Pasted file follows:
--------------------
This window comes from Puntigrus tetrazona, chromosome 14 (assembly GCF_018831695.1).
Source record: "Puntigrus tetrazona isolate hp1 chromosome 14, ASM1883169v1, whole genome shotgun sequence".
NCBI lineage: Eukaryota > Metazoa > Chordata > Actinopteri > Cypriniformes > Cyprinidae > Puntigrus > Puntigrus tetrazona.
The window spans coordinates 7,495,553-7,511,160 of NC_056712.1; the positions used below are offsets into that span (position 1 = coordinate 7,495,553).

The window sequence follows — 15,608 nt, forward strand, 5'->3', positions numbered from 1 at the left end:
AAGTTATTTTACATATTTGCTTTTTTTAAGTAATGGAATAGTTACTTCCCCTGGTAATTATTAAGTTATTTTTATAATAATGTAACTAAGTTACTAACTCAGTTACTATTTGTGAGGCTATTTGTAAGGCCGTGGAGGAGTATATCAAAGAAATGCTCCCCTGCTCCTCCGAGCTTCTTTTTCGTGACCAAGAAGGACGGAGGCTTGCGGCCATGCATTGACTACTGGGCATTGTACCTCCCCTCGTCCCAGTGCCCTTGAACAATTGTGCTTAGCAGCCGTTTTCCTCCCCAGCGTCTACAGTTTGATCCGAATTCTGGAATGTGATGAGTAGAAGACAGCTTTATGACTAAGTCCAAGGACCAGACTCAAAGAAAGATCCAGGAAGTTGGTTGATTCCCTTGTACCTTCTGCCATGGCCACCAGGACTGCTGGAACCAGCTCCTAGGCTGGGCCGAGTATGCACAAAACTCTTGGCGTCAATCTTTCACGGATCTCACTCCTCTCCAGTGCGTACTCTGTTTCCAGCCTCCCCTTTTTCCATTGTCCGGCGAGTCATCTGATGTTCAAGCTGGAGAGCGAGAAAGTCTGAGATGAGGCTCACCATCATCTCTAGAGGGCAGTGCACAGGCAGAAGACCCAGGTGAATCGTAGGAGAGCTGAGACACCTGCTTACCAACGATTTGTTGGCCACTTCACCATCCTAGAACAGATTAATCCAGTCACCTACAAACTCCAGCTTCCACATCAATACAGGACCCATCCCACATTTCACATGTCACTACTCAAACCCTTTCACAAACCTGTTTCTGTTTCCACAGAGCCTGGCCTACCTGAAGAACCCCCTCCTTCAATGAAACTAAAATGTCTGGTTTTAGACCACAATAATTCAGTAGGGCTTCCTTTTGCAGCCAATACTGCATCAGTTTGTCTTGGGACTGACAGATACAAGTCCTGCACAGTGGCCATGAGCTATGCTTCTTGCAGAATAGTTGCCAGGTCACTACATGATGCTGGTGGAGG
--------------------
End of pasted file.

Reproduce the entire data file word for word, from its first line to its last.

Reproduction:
This window comes from Puntigrus tetrazona, chromosome 14 (assembly GCF_018831695.1).
Source record: "Puntigrus tetrazona isolate hp1 chromosome 14, ASM1883169v1, whole genome shotgun sequence".
NCBI lineage: Eukaryota > Metazoa > Chordata > Actinopteri > Cypriniformes > Cyprinidae > Puntigrus > Puntigrus tetrazona.
The window spans coordinates 7,495,553-7,511,160 of NC_056712.1; the positions used below are offsets into that span (position 1 = coordinate 7,495,553).

The window sequence follows — 15,608 nt, forward strand, 5'->3', positions numbered from 1 at the left end:
AAGTTATTTTACATATTTGCTTTTTTTAAGTAATGGAATAGTTACTTCCCCTGGTAATTATTAAGTTATTTTTATAATAATGTAACTAAGTTACTAACTCAGTTACTATTTGTGAGGCTATTTGTAAGGCCGTGGAGGAGTATATCAAAGAAATGCTCCCCTGCTCCTCCGAGCTTCTTTTTCGTGACCAAGAAGGACGGAGGCTTGCGGCCATGCATTGACTACTGGGCATTGTACCTCCCCTCGTCCCAGTGCCCTTGAACAATTGTGCTTAGCAGCCGTTTTCCTCCCCAGCGTCTACAGTTTGATCCGAATTCTGGAATGTGATGAGTAGAAGACAGCTTTATGACTAAGTCCAAGGACCAGACTCAAAGAAAGATCCAGGAAGTTGGTTGATTCCCTTGTACCTTCTGCCATGGCCACCAGGACTGCTGGAACCAGCTCCTAGGCTGGGCCGAGTATGCACAAAACTCTTGGCGTCAATCTTTCACGGATCTCACTCCTCTCCAGTGCGTACTCTGTTTCCAGCCTCCCCTTTTTCCATTGTCCGGCGAGTCATCTGATGTTCAAGCTGGAGAGCGAGAAAGTCTGAGATGAGGCTCACCATCATCTCTAGAGGGCAGTGCACAGGCAGAAGACCCAGGTGAATCGTAGGAGAGCTGAGACACCTGCTTACCAACGATTTGTTGGCCACTTCACCATCCTAGAACAGATTAATCCAGTCACCTACAAACTCCAGCTTCCACATCAATACAGGACCCATCCCACATTTCACATGTCACTACTCAAACCCTTTCACAAACCTGTTTCTGTTTCCACAGAGCCTGGCCTACCTGAAGAACCCCCTCCTTCAATGAAACTAAAATGTCTGGTTTTAGACCACAATAATTCAGTAGGGCTTCCTTTTGCAGCCAATACTGCATCAGTTTGTCTTGGGACTGACAGATACAAGTCCTGCACAGTGGCCATGAGCTATGCTTCTTGCAGAATAGTTGCCAGGTCACTACATGATGCTGGTGGAGG